I recently wrote about Rangers’ move to St. Quintin Avenue/Latimer Road and as a follow on to that article, shown below is a match report from the Kensington News of their very first game there. Prior to the opening Southern League match of the season against Watford, a friendly was arranged against Grays United:
The Rangers commenced their season on Wednesday, at Notting Hill, by a stubborn contest with Grays United, a very promising team that gave them a good show and kept the result in doubt up to the last minute.
The advent of professional football – that interesting and exciting game so popular with a large number of the people during the autumn and winter – in the vicinity of Notting Hill has called forth objections from certain individuals, who have serious misgivings as to the conduct of the crowd that will undoubtedly be drawn to Latimer Road in order to witness the exhibitions that will be made there of the skill of the Rangers in the ensuing season’s pastime.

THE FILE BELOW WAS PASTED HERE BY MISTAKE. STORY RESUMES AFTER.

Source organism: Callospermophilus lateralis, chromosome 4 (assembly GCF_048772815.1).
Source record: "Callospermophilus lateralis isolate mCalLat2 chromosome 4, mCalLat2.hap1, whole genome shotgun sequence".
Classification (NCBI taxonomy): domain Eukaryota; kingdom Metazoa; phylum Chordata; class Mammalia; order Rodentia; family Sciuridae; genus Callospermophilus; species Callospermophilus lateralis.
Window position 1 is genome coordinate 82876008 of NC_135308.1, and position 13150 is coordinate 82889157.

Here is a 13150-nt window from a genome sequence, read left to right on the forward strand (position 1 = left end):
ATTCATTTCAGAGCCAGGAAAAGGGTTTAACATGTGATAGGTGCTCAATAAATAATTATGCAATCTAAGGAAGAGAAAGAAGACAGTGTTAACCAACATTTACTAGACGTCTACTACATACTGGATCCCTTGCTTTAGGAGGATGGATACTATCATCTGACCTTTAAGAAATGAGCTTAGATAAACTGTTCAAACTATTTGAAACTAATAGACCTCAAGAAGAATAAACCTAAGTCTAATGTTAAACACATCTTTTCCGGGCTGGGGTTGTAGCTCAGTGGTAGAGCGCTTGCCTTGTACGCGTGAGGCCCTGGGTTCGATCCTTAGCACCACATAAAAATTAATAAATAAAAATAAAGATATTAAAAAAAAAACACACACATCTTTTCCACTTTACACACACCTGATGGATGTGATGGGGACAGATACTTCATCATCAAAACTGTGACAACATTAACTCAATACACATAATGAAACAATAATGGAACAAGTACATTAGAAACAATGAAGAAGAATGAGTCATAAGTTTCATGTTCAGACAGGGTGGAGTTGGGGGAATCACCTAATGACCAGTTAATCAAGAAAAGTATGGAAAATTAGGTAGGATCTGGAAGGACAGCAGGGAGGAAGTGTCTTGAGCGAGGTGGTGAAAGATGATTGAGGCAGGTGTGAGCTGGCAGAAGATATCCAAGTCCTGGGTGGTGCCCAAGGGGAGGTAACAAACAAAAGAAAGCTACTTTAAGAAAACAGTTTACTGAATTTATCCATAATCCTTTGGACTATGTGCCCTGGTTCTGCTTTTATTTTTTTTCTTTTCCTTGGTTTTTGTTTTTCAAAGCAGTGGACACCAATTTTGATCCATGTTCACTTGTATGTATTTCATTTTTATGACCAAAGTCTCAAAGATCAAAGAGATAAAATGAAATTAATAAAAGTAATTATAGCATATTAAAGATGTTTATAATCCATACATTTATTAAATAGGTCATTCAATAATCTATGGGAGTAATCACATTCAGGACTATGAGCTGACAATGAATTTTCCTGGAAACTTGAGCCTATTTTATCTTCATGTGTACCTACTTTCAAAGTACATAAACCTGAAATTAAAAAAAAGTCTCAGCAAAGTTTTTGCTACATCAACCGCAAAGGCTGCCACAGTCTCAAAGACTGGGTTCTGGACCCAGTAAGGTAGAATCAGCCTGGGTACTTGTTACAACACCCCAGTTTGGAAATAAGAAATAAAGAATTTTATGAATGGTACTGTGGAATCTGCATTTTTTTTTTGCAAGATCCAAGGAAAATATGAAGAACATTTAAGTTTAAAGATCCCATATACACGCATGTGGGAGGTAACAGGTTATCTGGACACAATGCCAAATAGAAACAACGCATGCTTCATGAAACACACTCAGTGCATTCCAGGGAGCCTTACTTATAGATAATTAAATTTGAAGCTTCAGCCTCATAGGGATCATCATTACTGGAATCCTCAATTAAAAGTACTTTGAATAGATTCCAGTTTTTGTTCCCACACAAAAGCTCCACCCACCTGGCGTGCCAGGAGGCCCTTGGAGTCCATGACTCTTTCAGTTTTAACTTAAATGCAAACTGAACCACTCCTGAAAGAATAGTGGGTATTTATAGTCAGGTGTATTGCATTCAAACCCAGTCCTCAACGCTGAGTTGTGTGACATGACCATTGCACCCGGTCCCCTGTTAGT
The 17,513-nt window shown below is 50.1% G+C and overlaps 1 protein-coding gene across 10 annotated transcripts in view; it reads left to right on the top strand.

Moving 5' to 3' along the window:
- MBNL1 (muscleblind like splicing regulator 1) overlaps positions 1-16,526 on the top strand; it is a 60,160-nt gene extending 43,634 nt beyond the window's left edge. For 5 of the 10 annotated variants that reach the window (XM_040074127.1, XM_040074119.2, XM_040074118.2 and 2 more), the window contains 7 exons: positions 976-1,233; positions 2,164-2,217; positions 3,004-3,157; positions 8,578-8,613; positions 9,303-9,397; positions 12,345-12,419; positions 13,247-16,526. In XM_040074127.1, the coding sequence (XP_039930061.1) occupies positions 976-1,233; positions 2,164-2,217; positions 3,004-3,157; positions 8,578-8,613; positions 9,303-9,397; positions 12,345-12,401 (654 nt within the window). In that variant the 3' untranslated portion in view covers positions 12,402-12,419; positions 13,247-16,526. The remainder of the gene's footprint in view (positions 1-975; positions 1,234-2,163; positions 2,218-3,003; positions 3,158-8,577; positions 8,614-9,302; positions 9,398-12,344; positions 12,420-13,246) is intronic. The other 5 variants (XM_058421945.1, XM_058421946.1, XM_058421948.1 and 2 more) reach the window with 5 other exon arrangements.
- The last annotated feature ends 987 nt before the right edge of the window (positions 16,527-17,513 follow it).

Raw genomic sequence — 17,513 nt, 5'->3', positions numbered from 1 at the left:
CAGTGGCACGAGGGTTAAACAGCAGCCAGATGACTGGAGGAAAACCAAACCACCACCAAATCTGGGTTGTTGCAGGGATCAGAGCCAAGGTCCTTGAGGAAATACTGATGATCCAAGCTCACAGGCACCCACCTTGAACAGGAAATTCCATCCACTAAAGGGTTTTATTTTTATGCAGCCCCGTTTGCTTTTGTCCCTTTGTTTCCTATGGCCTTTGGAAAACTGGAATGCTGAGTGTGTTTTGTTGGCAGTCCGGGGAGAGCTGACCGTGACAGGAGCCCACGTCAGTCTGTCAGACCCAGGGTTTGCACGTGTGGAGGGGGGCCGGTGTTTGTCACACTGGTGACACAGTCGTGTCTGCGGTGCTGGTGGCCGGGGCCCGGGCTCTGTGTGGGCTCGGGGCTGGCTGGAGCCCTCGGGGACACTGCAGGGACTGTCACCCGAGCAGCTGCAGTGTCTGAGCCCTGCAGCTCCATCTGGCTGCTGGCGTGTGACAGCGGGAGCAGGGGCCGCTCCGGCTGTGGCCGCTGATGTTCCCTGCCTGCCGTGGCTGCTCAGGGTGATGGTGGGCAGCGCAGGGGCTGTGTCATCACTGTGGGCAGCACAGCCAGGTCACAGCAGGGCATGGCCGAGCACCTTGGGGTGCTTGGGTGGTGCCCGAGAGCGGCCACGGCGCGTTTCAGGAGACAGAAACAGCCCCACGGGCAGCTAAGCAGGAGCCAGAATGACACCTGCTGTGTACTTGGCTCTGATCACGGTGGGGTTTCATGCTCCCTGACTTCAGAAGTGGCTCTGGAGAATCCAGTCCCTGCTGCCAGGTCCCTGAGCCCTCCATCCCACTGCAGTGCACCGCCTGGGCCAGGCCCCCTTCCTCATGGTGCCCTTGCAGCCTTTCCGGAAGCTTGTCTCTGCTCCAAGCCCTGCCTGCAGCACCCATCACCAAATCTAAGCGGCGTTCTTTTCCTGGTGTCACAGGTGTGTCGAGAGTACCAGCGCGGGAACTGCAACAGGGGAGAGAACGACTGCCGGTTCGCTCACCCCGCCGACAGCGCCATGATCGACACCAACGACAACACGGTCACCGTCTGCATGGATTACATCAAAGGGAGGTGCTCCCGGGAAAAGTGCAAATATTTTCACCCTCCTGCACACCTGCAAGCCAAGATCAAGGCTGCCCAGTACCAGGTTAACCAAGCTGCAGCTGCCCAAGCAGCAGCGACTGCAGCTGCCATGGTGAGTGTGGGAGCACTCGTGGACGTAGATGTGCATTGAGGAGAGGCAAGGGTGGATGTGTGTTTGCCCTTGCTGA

But the directors of the club have endeavoured to meet the desires of the various objectors in the arrangements of the ground, so that there should be no probability of disorder; the entrance gate has been placed at the remotest part of the field, so that there shall be no obstruction caused by a waiting crowd. And when the timid inhabitants of this part of the borough have had time to judge from personal experience of the absence of any necessity for fear of annoyance, the threatened complaint to the trustees of the ground and the possible enforced stoppage of the sport may not be persevered with.